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Notice

Elizabeth Hartwell Mason Neck National Wildlife Refuge, Fairfax County, VA, and Featherstone National Wildlife Refuge, Prince William County, VA

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Information about this document as published in the Federal Register.

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AGENCY:

Fish and Wildlife Service, Interior.

ACTION:

Notice of availability: final comprehensive conservation plan and finding of no significant impact.

SUMMARY:

We, the U.S. Fish and Wildlife Service (Service), announce the availability of our final comprehensive conservation plan (CCP) and finding of no significant impact (FONSI) for Elizabeth Hartwell Mason Neck (Mason Neck) and Featherstone National Wildlife Refuges (NWRs; refuges). In this final CCP, we describe how we will manage these refuges for the next 15 years.

ADDRESSES:

You may view or obtain copies of the final CCP and FONSI by any of the following methods. You may request a hard copy or a CD-ROM.

Agency Web site: Download a copy of the document at http://www.fws.gov/​northeast/​planning/​MasonNeck_​Featherstone/​ccphome.html.

E-mail: Send requests to northeastplanning@fws.gov. Include “Mason Neck and Featherstone Refuges CCP” in the subject line of your e-mail.

Mail: Nancy McGarigal, Natural Resource Planner, U.S. Fish and Wildlife Service, 300 Westgate Center Drive, Hadley, MA 01035.

Fax: Attention: Nancy McGarigal, 413-253-8468.

In-Person Viewing or Pickup: Call 703-490-4979 to make an appointment during regular business hours at the Potomac River NWR Complex headquarters office, 14344 Jefferson Davis Highway, Woodbridge, VA 22191-2716.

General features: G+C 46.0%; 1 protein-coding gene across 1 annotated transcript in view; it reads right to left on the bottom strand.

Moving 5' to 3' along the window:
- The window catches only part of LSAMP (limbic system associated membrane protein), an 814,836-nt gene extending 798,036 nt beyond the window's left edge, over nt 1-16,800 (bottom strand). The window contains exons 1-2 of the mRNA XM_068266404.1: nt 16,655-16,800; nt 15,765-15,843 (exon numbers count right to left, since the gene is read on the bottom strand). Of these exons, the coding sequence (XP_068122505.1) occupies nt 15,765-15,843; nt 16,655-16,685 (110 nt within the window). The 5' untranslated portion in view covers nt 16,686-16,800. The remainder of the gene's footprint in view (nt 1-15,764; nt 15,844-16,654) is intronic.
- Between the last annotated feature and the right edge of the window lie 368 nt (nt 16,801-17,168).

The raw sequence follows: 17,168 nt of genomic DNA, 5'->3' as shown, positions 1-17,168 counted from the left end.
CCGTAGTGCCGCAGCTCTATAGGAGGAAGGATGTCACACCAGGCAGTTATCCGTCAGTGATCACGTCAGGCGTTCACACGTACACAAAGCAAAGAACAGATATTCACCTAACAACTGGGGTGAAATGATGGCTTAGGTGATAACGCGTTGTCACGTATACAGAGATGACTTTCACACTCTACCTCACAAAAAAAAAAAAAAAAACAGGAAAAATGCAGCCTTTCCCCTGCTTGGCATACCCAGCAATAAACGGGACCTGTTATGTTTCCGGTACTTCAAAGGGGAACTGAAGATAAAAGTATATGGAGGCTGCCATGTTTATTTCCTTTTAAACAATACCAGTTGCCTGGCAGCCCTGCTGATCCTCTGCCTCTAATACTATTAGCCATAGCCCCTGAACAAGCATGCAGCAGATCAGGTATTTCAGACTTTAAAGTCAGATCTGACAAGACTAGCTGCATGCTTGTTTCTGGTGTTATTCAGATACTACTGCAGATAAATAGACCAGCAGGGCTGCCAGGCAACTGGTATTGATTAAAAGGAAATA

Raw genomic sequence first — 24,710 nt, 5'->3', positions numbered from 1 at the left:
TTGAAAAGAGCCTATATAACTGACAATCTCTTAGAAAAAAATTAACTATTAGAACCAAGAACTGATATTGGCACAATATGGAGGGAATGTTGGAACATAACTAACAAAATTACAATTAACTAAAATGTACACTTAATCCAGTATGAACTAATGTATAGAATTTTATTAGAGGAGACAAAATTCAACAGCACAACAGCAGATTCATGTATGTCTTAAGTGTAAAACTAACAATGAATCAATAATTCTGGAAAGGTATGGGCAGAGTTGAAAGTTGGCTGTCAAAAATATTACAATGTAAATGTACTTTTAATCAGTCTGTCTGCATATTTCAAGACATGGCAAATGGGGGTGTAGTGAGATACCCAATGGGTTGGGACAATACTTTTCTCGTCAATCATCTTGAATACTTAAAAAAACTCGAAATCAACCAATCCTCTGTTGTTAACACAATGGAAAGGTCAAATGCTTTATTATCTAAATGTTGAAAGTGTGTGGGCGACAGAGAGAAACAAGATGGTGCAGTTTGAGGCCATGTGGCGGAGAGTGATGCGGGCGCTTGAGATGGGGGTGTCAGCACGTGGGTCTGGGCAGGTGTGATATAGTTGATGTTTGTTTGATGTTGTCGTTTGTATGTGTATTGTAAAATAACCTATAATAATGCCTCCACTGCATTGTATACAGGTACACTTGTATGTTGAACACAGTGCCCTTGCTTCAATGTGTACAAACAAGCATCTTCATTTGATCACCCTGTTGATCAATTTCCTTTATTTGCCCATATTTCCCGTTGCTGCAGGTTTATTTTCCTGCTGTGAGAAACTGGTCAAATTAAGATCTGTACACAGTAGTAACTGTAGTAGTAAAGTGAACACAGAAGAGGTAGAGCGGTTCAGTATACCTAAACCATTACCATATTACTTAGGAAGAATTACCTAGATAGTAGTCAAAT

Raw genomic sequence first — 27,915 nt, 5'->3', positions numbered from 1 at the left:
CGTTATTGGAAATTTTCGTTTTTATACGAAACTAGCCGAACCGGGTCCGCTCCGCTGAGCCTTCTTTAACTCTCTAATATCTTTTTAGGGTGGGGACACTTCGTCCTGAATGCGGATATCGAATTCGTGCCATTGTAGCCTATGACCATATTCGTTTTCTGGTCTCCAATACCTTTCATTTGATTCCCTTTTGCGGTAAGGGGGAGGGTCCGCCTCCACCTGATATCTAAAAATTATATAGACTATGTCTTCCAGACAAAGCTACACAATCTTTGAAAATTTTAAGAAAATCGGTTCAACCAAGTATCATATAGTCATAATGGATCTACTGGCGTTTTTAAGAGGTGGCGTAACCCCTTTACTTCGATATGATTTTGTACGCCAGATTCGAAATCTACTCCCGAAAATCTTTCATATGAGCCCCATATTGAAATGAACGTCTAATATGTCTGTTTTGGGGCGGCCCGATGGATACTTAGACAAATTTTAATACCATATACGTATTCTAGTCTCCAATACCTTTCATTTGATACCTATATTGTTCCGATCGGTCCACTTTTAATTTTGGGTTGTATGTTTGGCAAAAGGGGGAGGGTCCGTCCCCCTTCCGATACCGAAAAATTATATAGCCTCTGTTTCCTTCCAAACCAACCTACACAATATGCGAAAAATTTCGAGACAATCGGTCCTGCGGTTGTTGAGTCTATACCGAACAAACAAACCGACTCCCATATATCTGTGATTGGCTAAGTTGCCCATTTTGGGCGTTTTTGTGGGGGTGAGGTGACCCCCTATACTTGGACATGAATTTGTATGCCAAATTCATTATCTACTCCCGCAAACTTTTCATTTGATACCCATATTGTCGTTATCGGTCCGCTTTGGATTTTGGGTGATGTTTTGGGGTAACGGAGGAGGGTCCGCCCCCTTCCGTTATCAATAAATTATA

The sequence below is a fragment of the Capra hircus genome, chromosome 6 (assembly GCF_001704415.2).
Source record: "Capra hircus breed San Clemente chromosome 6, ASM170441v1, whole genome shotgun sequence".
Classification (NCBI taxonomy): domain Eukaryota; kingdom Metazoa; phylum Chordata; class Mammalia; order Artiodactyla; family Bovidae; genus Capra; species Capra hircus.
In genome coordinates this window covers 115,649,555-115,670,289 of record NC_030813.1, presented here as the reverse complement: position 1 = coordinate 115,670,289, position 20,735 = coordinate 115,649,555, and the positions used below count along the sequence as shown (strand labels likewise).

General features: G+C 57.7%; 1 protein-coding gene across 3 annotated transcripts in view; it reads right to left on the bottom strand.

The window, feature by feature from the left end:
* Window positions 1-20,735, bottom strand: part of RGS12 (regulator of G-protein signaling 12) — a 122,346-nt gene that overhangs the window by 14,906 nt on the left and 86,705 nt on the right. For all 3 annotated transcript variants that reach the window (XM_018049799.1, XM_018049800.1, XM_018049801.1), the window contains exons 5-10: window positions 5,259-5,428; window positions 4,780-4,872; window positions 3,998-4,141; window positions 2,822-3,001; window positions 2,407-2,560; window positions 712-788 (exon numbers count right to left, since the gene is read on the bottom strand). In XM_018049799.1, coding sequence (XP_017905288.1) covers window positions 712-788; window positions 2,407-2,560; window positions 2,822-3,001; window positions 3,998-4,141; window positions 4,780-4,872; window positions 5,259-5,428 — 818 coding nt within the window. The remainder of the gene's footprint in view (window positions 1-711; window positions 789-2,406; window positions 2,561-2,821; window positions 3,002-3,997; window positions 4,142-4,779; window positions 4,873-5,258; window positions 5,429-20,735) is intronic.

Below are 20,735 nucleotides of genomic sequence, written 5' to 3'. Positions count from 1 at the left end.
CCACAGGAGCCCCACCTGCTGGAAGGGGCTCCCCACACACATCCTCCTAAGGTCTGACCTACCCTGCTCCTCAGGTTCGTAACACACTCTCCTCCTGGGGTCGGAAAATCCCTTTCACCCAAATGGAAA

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FOR FURTHER INFORMATION CONTACT:

Greg Weiler, Refuge Manager, Potomac River NWR Complex, 14344 Jefferson Davis Highway, Woodbridge, VA 22191-2716; phone: 703-490-4979; fax: 703-490-5631; e-mail: fw5rw_msnnwr@fws.gov.

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SUPPLEMENTARY INFORMATION:

Introduction

With this notice, we finalize the CCP process for Mason Neck and Featherstone NWRs. We started this process through a notice of intent in the Federal Register (72 FR 28066) on May 18, 2007. We released the draft CCP/environmental assessment (EA) to the public, announcing and requesting comments in a notice of availability in the Federal Register (76 FR 582) on January 5, 2011.

Mason Neck and Featherstone NWRs, together with Occoquan Bay NWR, comprise the Potomac River NWR Complex, which is headquartered in Woodbridge, Virginia. Mason Neck NWR was established in 1969 as the first NWR specifically created to protect a Federally listed species. The refuge was created under the authority of the Endangered Species Preservation Act of 1966, the precursor to the Endangered Species Act of 1973. The bald eagle (Haliaeetus leucocephalus), which was Federally listed as threatened in 1969, was, and continues to be, the focal species of concern on the refuge. Due to successful recovery efforts throughout its range, the bald eagle was officially removed from the Federal List of Endangered and Threatened Wildlife (50 CFR 17.11(h)) in 2007. It continues to be protected, however, under other Federal laws and State law in Virginia. Mason Neck NWR encompasses 2,277 acres of forest, marsh, and riverine habitat along Occoquan Bay and the mainstem of the tidal Potomac River. Refuge visitors engage in wildlife observation and photography, environmental education and interpretation, and deer hunting.

Featherstone NWR was established in 1979 with land acquired from the District of Columbia. It was further expanded in 1992 with lands donated by Prince William County. It presently encompasses 325 acres of marsh and forested riverine habitat along the southwest edge of Occoquan Bay. Its wetlands are important habitat for bald eagles, wading birds, waterbirds, and waterfowl, as well as other native species of conservation concern. The refuge has been closed to public use and access since its establishment because there is no public parking available or safe access across active railroad tracks, which lie along the length of the refuge's western boundary.

We announce our decision and the availability of the FONSI for the final CCP for Mason Neck and Featherstone NWRs in accordance with National Environmental Policy Act (NEPA) (40 CFR 1506.6(b)) requirements. We completed a thorough analysis of impacts on the human environment, which we included in the draft CCP/EA.

The CCP will guide us in managing and administering Mason Neck and Featherstone NWRs for the next 15 years. Alternative B, as described for both refuges in the draft CCP/EA, and with the modifications described below, is the foundation for the final CCP.

Background